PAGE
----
Microsoft addresses new reports of forced Windows updates and reboots

Microsoft addresses new reports of forced Windows updates and reboots

Summary: Microsoft has posted a long and complex explanation to its Windows Software Update Services (WSUS) blog, explaining the latest case of why software updates are being pushed to users who believe they've turned automatic updating off. Here's the abridged version of what the Redmondians said.

SHARE:

Microsoft has posted a long and complex explanation to its Windows Software Update Services (WSUS) blog, explaining the latest case of why software updates are being pushed to users who believe they've turned automatic updating off.Microsoft addresses new reports of forced Windows updates and reboots

The UK Register reported on October 25 that a number of admins were seeing Microsoft Desktop Search 3.01 pushed out to users via Microsoft's WSUS enterprise patching/update system, in spite of having opted out of this "resource-hogging search app."

Bobbie Harder, Microsoft Product Manager for WSUS, explained why some companies were seeing the updated Windows Desktop Search bits (aka, the updated package for KB917013) pushed to their users. It turns out Microsoft changed the deployment rules after the original release of Windows Desktop Search. Harder noted:

"The original update release, released February 2007 as an optional update, was only applicable on systems which had a version of Windows Desktop Search installed. The recent update Revision 105, had the applicability logic expanded to be applicable to all systems regardless if a prior version of Windows Desktop Search was installed, IF of course, approved in the WSUS Administrative UI or via Administrator-set auto-approval rules."

Harder summarized:

  • "The initial February 2007 (WIndows Desktop Search 3.01) release had to be purposely checked/approved by WSUS admin s sfor distribution, because it was an Optional update.
  • "All subsequent metadata-only revisions to that WSUS admin approved February 2007 release would then also be automatically approved for distribution.
  • "The initial February approval is retained throughout the life of the update, regardless of revision."

Microsoft realizes this policy is creating confusion, Harder said, and will subsequently be "tightening the criteria for Revisions so that auto-approval of revision behaivors are more predictable and of similar scope as the original approved update."

Meanwhile, there's a new theory circulating as to why a number of Windows XP and Vista users are reporting that their machines are patching and forcibly rebooting themselves. It might be Windows Live OneCare's fault.

Microsoft officials said earlier this week that there were no problems with Microsoft's Automatic Update (AU) patching mechanism, nor with patches delivered on October 9 as part of Patch Tuesday that might be causing the automatic rebooting. Instead, company officials said they believed users an/or their admins -- whether they realized it or not -- were changing their preferences on Automatic Update to allow automatic updating and forced rebooting.

Microsoft officials said on October 25 they were looking into new reports of AU-related problems introduced via Windows Live Onecare and would provide more information once they determined whether or not OneCare might be the culprit behind reported rogue rebooting.

Vista marketing officials acknowledged this week that the company realizes it need to do a better job of explaining and implementing Windows Update/Automatic Update policies in order to maintain users' trust.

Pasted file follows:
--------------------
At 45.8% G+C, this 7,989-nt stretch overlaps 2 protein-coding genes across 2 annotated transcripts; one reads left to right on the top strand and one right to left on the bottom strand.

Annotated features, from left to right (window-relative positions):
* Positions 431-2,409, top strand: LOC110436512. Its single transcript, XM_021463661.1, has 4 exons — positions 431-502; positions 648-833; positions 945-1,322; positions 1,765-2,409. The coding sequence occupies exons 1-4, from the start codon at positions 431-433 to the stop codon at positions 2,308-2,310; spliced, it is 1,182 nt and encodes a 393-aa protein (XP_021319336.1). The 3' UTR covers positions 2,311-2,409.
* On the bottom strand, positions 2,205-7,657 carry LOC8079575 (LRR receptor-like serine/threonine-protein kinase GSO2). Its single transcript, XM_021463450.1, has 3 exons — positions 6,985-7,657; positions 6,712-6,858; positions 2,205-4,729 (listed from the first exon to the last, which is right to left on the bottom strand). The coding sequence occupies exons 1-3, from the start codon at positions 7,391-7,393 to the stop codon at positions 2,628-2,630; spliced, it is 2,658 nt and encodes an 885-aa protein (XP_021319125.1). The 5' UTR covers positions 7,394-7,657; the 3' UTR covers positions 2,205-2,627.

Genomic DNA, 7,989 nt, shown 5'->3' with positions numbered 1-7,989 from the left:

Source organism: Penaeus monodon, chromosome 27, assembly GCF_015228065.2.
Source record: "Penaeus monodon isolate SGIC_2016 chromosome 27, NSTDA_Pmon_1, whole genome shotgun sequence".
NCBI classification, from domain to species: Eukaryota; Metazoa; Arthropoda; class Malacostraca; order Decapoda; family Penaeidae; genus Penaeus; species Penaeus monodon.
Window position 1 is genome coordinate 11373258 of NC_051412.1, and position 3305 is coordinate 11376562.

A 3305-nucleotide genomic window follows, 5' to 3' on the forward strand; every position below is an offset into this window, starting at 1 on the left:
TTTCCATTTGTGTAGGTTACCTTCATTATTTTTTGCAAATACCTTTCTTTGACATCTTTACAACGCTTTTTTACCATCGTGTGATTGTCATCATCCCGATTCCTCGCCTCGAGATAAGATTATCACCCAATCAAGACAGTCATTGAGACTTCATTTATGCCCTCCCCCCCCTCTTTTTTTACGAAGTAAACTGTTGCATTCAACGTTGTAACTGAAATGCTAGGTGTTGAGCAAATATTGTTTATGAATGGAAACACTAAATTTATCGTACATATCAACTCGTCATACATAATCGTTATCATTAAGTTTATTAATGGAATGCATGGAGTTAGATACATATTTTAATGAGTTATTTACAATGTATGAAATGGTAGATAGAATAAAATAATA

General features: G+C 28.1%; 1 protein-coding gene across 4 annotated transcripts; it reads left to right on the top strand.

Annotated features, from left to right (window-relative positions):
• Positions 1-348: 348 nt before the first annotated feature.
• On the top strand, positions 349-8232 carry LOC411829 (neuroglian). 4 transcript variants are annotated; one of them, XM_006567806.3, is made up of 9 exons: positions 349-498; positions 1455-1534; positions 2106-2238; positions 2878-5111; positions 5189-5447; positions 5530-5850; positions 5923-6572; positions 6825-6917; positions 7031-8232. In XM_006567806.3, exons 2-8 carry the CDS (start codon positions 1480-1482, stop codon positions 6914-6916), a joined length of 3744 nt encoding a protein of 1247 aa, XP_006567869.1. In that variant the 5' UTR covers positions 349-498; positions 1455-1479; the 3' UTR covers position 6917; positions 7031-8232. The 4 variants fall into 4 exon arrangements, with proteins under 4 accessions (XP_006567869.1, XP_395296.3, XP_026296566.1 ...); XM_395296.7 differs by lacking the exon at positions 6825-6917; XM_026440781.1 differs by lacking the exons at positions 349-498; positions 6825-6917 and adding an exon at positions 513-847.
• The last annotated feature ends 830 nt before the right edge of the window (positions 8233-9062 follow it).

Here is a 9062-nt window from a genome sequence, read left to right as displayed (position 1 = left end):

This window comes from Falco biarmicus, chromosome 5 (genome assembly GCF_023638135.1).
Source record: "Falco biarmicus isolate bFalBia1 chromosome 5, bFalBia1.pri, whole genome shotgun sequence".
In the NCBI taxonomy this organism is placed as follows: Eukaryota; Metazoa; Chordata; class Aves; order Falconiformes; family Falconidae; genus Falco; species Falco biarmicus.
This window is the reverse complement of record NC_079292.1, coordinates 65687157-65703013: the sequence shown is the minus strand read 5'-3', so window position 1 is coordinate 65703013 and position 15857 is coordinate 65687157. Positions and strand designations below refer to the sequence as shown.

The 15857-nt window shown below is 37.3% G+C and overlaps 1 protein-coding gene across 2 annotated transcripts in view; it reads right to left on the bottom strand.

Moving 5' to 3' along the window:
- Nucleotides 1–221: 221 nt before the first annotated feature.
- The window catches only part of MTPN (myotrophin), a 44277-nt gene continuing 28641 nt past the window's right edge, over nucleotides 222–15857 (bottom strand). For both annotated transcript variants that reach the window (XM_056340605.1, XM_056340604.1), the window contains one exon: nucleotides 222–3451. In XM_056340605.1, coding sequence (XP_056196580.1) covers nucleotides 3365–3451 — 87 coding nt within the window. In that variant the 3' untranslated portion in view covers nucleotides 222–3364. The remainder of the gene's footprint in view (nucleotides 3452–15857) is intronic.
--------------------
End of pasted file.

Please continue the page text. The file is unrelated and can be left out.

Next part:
Update (late in the evening, EST, on October 25): Microsoft has provided some additional information pertaining to ongoing reports of rogue reboots.

On the consumer side of the house, the OneCare team is acknowledging that OneCare can and will override users' Microsoft Update settings -- opting for Automatic Updates to be installed by default -- in the name of simplicity. But the team is reevaluating the best way to make users more aware of this fact, going forward. From a posting on the OneCare Team blog:

"In the first OneCare boot experience we have gone to great lengths to disclose that OneCare may automatically effect changes to user settings in order to help best protect the user. When you first install Windows Live OneCare, setup informs you that if you choose to proceed your computer settings will be changed to automatically download and install important updates from Microsoft Update (a Microsoft service that provides software updates for Windows components and other Microsoft programs). You may still choose whether or not to install recommended and optional updates. "

On the enterprise/WSUS side, there's new information that has been added to the WSUS Team blog, as of this evening. Company officials explained a mistake the WSUS team made when rolling out an update to Windows Desktop Search this past Tuesday, and is providing information to help users uninstall any copies of WDS that were pushed erroneously to them without their approval.

 

(Broken glass window. Image by nationalrural. CC 2.0)

Topics: Operating Systems, Microsoft, Software, Windows

About

Mary Jo has covered the tech industry for 30 years for a variety of publications and Web sites, and is a frequent guest on radio, TV and podcasts, speaking about all things Microsoft-related. She is the author of Microsoft 2.0: How Microsoft plans to stay relevant in the post-Gates era (John Wiley & Sons, 2008).

Kick off your day with ZDNet's daily email newsletter. It's the freshest tech news and opinion, served hot. Get it.

Talkback

220 comments
Log in or register to join the discussion
  • No means no.

    No updates should equal turning off the windows update service, and setting it to something else should re-emble the service.

    It should be that simple. Maybe it is a user problem, but Microsoft should take a deep breath, find out the way users would expect the feature to work both implied and actual, and re-code windows update to work in a way that matches those user expectations.
    croberts
    • Why?

      [i]Microsoft should take a deep breath, find out the way users would expect the feature to work both implied and actual, and re-code windows update to work in a way that matches those user expectations.[/i]

      That's a lot of work for them to do when they can just tell people to suck it up and quit whining -- or, perhaps better yet, deny that there's a problem at all.